It's the age old debate between nature and nurture – but now the science of genetics is changing the way we think about the skin we are born with.
We’re born with the skin we’re in. Fact. Our genetics determine how our skin naturally wants to behave and “be” for life. Fact. Our genetic code is locked in and unchangeable. Another fact. But what you might not know is that science now proves we have at least some control over how our skin reacts, looks and feels. The key is epigenetics.
Not sure what epigenetics are?
Here are the crib notes: epigenetics are the on/off switches on our individual DNA. They determine whether our skin behaves (or doesn’t behave) the way is it naturally predisposed to.
“DNA determines the appearance and behaviour of our skin,” explains David Khoo, principal scientist, skincare at Olay. “But it’s not simply about what sort of DNA we have, it whether that DNA is expressed.”
Of course there are fixed genetics we can’t change – our skin colour, our nose shape, how far apart our eyes are. But when it comes to skin quality, we have more say then we once thought.
“DNA is like the keys of the piano, with only a few exceptions,” says Khoo. “You can’t change your skin DNA any more than you can remove or add keys to a piano. What you can change is the expression of that DNA: how often, how loudly or softly the keys are played, or whether they are played at all.”
So, how can epigenetics help?
Have a tendency for redness and inflammation? Epigenetics determine whether the red switch is flipped on or off. Predisposed to pigmentation? Epigenetics will dictate whether freckles happen – or don’t.
“Epigenetic mechanism turn genes on and off, and importantly they can maintain that state,” says Dr Neil Youngston, who has a PhD in epigenetics and has worked on various aspects of the topic for 18 years. “What’s special is this semi-permanence; an epigenetic state that is set early in life can be maintained for the rest of [one’s] life.”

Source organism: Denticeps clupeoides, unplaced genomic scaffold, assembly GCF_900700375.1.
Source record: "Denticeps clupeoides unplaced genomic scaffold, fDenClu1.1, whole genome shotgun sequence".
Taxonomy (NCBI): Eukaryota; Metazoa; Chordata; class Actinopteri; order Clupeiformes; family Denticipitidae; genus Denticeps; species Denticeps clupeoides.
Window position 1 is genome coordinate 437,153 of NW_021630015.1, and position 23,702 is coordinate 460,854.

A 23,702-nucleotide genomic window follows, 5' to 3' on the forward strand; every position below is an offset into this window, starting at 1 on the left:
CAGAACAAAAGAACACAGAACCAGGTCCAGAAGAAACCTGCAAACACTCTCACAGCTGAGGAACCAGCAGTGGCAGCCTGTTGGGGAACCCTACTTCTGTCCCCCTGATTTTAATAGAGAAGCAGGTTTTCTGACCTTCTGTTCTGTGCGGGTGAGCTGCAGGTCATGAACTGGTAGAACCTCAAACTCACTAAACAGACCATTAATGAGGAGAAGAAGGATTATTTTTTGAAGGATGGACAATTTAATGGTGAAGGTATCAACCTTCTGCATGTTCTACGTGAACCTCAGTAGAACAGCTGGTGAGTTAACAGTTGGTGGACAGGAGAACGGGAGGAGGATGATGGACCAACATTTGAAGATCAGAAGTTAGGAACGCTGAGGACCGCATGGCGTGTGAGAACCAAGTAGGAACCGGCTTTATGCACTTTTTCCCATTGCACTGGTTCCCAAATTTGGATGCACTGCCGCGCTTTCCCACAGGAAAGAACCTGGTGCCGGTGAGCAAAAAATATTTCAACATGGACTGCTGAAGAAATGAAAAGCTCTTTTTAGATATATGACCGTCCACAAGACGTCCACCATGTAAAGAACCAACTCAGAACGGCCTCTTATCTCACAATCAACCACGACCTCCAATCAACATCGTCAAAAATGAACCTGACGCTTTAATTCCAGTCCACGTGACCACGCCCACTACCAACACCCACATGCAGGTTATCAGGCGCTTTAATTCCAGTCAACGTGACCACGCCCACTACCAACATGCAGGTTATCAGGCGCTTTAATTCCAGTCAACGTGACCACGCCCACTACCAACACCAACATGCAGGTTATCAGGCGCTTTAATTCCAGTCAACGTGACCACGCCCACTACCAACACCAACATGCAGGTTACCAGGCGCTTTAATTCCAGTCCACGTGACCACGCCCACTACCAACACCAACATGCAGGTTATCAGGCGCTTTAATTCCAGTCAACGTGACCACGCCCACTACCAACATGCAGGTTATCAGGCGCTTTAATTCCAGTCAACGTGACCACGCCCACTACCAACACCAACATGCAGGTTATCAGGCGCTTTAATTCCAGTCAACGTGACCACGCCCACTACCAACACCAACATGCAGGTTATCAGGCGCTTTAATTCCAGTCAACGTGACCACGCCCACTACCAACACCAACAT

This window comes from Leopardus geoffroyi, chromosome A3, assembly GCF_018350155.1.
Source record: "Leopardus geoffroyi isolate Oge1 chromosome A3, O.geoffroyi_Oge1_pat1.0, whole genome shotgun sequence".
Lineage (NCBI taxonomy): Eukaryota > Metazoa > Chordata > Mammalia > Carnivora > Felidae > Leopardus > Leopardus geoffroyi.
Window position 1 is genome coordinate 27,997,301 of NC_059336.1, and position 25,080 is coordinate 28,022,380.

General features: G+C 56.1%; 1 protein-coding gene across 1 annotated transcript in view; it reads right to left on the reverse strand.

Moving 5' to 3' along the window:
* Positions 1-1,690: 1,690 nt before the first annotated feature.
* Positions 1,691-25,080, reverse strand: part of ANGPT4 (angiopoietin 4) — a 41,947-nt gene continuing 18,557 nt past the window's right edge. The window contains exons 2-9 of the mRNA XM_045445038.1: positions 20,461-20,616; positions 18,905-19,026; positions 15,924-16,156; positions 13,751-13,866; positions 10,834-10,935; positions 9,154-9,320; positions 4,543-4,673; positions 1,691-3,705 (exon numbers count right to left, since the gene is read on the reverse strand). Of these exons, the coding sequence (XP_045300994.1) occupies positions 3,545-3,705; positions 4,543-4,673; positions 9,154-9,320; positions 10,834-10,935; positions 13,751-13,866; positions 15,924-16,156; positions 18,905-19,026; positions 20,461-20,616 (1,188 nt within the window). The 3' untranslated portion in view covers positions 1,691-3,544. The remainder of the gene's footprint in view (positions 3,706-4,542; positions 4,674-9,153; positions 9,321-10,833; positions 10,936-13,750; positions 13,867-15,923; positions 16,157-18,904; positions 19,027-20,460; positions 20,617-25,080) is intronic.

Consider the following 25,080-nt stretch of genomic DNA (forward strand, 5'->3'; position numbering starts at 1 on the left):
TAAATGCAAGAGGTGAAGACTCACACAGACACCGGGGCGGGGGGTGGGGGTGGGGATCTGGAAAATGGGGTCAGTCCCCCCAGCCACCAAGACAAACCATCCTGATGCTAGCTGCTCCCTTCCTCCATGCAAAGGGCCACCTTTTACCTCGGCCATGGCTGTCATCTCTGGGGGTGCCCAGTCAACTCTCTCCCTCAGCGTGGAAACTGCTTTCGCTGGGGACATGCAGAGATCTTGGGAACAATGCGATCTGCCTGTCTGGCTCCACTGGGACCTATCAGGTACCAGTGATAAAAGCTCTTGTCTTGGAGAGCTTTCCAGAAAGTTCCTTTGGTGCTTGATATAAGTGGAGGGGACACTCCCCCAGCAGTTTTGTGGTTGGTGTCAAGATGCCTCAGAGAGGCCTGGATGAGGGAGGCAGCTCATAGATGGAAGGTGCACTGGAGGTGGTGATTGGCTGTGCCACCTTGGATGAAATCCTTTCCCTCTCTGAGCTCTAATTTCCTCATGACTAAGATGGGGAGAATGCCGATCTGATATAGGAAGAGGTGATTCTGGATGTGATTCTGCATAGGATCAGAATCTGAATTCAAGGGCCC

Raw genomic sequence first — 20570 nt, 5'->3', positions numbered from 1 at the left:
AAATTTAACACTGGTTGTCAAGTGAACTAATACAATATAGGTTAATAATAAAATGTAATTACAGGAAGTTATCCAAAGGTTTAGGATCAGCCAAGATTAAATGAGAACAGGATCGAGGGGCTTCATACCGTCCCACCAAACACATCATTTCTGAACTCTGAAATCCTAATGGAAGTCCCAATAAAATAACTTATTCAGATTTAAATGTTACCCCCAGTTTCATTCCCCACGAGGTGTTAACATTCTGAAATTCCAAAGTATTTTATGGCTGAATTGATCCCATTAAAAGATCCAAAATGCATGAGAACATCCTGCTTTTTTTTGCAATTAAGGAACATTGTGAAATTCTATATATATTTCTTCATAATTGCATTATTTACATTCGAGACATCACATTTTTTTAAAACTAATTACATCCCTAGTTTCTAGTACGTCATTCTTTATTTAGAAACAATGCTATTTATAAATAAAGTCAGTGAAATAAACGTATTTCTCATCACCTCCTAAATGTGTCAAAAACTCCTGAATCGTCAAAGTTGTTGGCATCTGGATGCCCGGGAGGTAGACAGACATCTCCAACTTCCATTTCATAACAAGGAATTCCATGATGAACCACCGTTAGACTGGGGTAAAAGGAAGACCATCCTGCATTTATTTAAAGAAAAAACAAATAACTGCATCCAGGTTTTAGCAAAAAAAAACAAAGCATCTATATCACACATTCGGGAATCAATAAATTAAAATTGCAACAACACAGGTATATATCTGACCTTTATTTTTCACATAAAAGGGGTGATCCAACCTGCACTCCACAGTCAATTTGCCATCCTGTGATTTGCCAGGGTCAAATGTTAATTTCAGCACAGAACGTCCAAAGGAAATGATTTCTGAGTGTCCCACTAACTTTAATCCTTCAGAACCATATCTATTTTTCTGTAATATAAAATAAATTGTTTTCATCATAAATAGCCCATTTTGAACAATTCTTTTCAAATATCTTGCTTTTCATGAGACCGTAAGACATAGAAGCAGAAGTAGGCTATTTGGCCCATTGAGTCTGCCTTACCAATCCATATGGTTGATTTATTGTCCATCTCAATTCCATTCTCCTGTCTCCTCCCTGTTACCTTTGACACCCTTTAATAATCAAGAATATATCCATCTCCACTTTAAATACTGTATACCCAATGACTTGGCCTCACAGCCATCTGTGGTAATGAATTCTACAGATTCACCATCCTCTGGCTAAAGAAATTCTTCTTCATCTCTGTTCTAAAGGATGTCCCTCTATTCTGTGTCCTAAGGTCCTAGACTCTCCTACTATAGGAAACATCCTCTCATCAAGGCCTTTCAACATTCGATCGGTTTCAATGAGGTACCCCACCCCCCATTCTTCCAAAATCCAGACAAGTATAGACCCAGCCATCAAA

So epigenetics are like the gatekeeper between what is hardwired into your genetic code, and what your lifestyle is dictating your skin will look like – now and in the future.
Why lifestyle matters
“While we can’t change our genes, we can influence the environment our genes are exposed to by protecting them from sun exposure, stress and providing good skincare,” says Khoo.
Olay has extensively researched what makes skin age well. “We found that 10 per cent of women looked more than 10 years younger than their actual age,” says Khoo. “They shared a unique gene expression fingerprint, effectively enabling their ski to behave like that of someone much younger.”
The question is: how do we get it, too? How do we stop our skin from becoming pigmented and lined? How do we plump skin that’s naturally dry?
Olay researchers studied the skin of more than 155,000 participants and found it mostly came down to lifestyle.
“Women who almost always used sunscreen were 78 per cent more likely to be an exceptional skin ager, compared with women who almost never did,” explains Khoo.
Many of us have been schooled on the dangers of sun exposure, but the study also surprisingly found positive thinking makes a difference to ageing well. “Women who reported they had positive attitude towards themselves were 30 per cent more likely to be an exceptional skin ager,” says Khoo.
Other factors include climate, which can have a dramatic effect on skin, and lifestyle choices such as drinking, smoking and how well we eat.
“[So] it’s clear that DNA is not solely responsible for how your skin will look,” explains Khoo. “Women can have exceptional gene expressions [but then] throw away that advantage with poor lifestyle choices.”
The products to use
Today’s skincare formulations are able to keep genetic switches flicked to our advantage. Olay has dosed its Olay Regenerist Whip cream with niacinamide and fruit extract to prevent free-radical damage to skin DNA; while Sisley’s new Sisleÿa L’Intégral Anti-Âge Firming Concentrated Serum contains a phyto complex of sweet marjoram and white willow leaf to boost elastin production.
A lifetime of good skin habits will pay dividends. “If you leave [biological processes] alone, they’re going to do their own thing and get out of control, “says Youngson. “The only thing you can do is shepherd them to do what you want them to do.”
It could be that the study of epigenetics is simply proving what we already intuitively know: that we are what we eat and how we live our lives.
The good news is that if we also pay attention to what we put on our skin, we can win in the complexion stakes, too – no matter what type of skin we were born with.